Local governments were told to set up groups of accountants, and that lawyers should be set up to examine ways of having local state-owned property developers take over Evergrande’s projects.
Moves have already begun in that direction. The FT has reported that last Wednesday, in the southern city of Guangzhou, an Evergrande subsidiary was asked to put revenue into a state-controlled custodial account, so that “homebuyers’ interest can be protected and project construction continues.”
The Beijing directive called for the setting up of law enforcement teams, to monitor public anger and so-called “mass incidents.” This followed demonstrations by buyers, who have paid out large sums of money for apartments they may never receive, as well as small investors who have put money into Evergrande.
An editorial in the FT pointed to two aspects of the crisis—economic and political. The property crisis, it noted, had the potential to set off a chain reaction. “As developer sales slump, they have less money to buy land, thus squeezing the finances of local governments, which, in turn, are less able to invest in infrastructure. A property rout, therefore, would disable an engine that has propelled Chinese growth for at least two decades.”
It said there was a possibility for a transformation in China’s growth model, based on high-tech manufacturing and the development of green technologies. But any transition would be in conditions very different from the past. Between 2010 and 2019 growth averaged 7.68 percent, but was now forecast to decline significantly.
This meant that China’s president Xi Jinping was working in a changed environment from his predecessors, and “if mishandled attempts to fix the property bubble lead to slower growth, Beijing risks not just investor flight, but losing support of its population.”
According to a comment in the Wall Street Journal last Wednesday, the conditions that produced the Evergrande crisis are by no means confined to China.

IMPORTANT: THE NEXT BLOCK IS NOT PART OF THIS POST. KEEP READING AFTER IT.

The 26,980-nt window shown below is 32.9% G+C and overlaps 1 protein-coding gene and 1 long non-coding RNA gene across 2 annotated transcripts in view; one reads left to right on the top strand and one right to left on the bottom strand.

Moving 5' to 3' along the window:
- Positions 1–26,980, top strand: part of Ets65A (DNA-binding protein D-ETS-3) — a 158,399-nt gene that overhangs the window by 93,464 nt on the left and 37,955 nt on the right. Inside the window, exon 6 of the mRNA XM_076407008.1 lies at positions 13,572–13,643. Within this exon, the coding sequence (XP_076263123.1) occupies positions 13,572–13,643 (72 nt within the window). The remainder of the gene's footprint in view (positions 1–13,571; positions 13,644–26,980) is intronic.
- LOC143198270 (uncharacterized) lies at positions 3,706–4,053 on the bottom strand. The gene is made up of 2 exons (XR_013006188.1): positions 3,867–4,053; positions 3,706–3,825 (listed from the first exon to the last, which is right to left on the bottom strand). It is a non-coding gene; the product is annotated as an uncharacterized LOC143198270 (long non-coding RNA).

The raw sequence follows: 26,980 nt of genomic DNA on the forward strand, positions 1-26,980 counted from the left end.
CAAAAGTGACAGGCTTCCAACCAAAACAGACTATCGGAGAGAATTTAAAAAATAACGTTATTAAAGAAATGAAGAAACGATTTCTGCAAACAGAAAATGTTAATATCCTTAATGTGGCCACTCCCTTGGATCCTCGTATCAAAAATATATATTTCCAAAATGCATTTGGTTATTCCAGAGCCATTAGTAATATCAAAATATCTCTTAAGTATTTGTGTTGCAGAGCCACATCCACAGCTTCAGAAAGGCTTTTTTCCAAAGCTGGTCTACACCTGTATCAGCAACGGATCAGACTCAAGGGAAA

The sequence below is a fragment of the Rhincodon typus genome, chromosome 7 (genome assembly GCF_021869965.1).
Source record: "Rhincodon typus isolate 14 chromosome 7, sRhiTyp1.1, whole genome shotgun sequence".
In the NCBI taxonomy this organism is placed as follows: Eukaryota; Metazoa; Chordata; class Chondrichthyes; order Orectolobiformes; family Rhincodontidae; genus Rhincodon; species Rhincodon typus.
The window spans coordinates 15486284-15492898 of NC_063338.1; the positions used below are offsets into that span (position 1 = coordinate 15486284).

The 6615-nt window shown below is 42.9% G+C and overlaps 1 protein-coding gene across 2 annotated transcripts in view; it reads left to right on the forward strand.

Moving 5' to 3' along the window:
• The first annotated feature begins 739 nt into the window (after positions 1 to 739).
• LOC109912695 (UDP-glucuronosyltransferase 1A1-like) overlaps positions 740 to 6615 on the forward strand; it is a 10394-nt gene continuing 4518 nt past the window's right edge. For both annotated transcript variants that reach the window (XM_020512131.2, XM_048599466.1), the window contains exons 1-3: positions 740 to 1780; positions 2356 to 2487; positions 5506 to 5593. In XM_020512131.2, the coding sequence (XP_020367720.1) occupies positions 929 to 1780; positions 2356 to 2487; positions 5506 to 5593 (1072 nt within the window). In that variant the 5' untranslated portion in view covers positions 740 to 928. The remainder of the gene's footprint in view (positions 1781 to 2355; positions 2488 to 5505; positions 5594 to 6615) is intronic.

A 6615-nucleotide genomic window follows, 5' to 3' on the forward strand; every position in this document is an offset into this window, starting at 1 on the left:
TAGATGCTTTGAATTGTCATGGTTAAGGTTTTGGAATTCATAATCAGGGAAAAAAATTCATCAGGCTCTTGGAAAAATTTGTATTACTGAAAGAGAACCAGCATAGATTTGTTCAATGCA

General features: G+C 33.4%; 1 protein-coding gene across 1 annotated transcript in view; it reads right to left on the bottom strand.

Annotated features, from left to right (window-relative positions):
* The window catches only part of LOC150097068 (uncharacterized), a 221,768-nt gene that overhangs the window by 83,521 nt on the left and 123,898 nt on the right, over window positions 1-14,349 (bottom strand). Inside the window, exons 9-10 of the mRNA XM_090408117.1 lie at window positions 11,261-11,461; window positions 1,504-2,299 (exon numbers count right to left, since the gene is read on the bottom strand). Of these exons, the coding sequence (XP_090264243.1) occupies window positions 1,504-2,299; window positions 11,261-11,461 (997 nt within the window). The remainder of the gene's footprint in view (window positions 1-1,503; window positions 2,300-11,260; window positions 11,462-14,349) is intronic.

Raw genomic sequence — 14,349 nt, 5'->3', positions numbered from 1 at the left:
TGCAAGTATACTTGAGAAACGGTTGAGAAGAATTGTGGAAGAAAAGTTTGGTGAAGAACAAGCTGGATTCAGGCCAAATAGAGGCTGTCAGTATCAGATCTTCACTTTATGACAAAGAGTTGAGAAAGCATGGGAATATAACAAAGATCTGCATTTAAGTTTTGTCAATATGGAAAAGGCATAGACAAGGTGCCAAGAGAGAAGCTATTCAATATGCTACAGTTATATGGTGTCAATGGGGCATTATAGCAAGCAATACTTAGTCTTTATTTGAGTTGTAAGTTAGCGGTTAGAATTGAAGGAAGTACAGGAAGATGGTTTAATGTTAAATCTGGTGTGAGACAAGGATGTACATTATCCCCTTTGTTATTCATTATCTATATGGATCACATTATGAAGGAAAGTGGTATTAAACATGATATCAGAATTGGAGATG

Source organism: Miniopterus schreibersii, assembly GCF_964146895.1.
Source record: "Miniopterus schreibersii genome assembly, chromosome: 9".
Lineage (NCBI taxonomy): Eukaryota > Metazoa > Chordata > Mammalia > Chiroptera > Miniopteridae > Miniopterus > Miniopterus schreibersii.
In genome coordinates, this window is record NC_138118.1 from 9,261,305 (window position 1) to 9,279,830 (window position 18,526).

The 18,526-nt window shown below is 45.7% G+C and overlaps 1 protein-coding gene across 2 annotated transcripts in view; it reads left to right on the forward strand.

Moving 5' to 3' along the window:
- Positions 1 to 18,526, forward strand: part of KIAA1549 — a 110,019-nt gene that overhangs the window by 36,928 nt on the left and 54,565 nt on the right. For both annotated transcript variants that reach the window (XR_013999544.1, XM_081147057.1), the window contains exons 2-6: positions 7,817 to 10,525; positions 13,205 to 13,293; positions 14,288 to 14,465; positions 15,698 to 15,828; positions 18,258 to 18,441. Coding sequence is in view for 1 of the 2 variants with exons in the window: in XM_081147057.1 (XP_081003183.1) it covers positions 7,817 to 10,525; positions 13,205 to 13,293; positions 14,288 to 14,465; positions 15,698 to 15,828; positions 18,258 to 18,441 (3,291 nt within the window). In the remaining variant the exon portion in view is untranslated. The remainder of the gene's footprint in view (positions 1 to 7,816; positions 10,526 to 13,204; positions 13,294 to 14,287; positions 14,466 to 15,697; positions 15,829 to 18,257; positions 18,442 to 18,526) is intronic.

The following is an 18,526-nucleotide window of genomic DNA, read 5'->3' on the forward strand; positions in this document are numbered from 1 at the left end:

It said the question was not so much whether the shrapnel from the Evergrande explosion could be contained, because of China’s closed financial system. “The better question is whether similar explosives lie ticking in other developed economies. The answer is that there’s probably some version of Evergrande in most of them. China’s dysfunctions are not as unique as outsiders want to believe.”
The warning is not misplaced. The massive injections of money into the global financial system, after the 2008 crisis, accelerating after the March 2020 financial meltdown at the start of the pandemic, have helped generate an international property bubble.
Last week the International Monetary Fund issued a warning to Australia, one of the countries where this bubble is most pronounced, that unless it is brought under control, a “property price correction” would pose a significant risk for economic stability.
In previous times, the prescription from the IMF and economic authorities would have been to increase interest rates. But such is the dependence of all major economies on the ultra-low interest rate regime, initiated by the world’s major central banks, that this is regarded as too dangerous. As Harald Finger, the IMF mission chief, said in delivering the report: “Increasing interest rates now would not be the right instrument that would endanger the broader recovery.”
In other words, the same issues that have arisen in China are present everywhere, albeit not in exactly the same form. The escalation of property values, in a speculative bubble, threatens to bring about a financial crisis, but measures aimed at trying to prevent that can have major economic consequences.